Creamer and Coffee Phenolic Acids

February 17/Lausanne, Switzerland/Health & Medicine Week -- In the study "Nondairy Creamer, But Not Milk, Delays the Appearance of Coffee Phenolic Acid Equivalents in Human Plasma," researchers report new findings in life sciences. "Chlorogenic acids (CGA) are antioxidants found in coffee. They are becoming of interest for their health-promoting effects, but bioavailability in humans is not well understood," investigators in Lausanne, Switzerland, explain.

"We hypothesized that adding whole milk or sugar and nondairy creamer to instant coffee might modulate the bioavailability of coffee phenolics. Nine healthy participants were asked to randomly drink, in a crossover design, instant coffee (Coffee); instant coffee and 10% whole milk (Milk); or instant coffee, sugar, and nondairy creamer already premixed (Sugar/NDC). All three treatments provided the same amount of total CGA (332mg). Blood was collected for 12 hours after ingestion and plasma samples treated using a liquid-liquid extraction method that included a full enzymatic cleavage to hydrolyze all CGA and conjugates into phenolic acid equivalents. Hence, we focused our liquid chromatography-Electrospray ionization-tandem MS detection and quantification on caffeic acid (CA), ferulic acid (FA), and isoferulic acid (iFA) equivalents. Compared with a regular black instant coffee, the addition of milk did not significantly alter the area under the curve (AUC), maximum plasma concentration (C(max)), or the time needed to reach C(max) (T(max)). The C(max) of CA and iFA were significantly lower and the T(max) of FA and iFA significantly longer for the Sugar/NDC group than for the Coffee group. However, the AUC did not significantly differ," wrote M. Renouf and colleagues, Nestle Research Center.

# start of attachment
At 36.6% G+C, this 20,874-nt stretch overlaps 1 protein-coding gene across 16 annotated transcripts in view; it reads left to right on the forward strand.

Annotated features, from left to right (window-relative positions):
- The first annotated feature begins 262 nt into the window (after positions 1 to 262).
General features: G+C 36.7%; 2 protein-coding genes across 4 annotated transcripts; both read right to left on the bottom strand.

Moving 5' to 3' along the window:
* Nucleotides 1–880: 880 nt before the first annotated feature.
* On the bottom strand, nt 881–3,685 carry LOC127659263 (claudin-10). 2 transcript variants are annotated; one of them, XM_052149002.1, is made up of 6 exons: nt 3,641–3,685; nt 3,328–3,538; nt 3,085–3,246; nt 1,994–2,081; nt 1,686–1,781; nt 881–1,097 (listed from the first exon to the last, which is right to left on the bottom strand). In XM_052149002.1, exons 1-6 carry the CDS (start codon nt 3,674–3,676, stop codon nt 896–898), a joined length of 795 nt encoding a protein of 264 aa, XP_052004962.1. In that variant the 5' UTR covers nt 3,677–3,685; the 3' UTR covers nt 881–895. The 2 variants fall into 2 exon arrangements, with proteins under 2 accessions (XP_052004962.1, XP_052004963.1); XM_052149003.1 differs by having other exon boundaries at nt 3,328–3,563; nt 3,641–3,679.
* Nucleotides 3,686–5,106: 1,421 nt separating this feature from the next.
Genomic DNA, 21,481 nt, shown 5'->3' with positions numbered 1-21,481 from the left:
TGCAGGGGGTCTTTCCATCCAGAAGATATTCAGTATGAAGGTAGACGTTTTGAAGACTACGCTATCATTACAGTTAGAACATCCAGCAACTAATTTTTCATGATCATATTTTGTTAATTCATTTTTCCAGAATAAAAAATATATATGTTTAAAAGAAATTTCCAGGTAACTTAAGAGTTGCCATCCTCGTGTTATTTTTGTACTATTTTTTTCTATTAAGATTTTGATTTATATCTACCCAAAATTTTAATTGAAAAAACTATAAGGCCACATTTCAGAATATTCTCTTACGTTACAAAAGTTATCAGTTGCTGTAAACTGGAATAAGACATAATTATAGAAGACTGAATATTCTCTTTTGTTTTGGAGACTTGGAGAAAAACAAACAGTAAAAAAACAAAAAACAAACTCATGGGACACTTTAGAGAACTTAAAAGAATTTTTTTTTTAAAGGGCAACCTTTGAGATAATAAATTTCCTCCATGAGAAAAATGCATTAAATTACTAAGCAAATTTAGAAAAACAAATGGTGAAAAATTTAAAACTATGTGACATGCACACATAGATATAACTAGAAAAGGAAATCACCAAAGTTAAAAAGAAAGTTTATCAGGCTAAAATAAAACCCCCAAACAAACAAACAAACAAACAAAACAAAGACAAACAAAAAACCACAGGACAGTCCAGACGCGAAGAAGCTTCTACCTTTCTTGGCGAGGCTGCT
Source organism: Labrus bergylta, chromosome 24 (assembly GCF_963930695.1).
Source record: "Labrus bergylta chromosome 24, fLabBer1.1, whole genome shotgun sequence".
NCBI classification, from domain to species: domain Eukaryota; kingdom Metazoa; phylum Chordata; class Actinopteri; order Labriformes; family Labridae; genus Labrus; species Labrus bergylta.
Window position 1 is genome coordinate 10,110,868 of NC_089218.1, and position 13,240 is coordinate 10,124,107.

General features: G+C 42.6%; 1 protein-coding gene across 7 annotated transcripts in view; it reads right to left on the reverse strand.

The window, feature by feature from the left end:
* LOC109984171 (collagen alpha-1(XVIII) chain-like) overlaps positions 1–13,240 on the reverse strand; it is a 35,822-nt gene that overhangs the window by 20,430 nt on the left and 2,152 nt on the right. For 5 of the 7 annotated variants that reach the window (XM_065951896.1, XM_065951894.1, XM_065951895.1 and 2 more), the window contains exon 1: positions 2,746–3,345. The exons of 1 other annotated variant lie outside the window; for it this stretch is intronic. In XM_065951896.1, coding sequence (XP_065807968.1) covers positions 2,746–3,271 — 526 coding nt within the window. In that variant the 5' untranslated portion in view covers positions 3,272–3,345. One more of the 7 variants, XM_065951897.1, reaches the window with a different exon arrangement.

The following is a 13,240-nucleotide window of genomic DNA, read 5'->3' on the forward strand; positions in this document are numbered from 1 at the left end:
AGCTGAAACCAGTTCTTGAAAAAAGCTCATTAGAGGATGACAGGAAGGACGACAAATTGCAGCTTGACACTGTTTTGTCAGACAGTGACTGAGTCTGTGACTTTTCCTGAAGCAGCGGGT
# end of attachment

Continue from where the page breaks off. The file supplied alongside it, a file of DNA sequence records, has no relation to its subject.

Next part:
The researchers concluded, "As a conclusion, adding whole milk did not alter the overall bioavailability of coffee phenolic acids, whereas sugar and nondairy creamer affected the T(max) and C(max) but not the appearance of coffee phenolics in plasma."

Renouf and colleagues published their study in the Journal of Nutrition ("Nondairy Creamer, But Not Milk, Delays the Appearance of Coffee Phenolic Acid Equivalents in Human Plasma." Journal of Nutrition, 2010;140(2):259-63).

For additional information, contact M. Renouf, Nestle Research Center, Vers chez Les Blancs, 1000 Lausanne 26, Switzerland.

From the March 1, 2010, Prepared Foods E-dition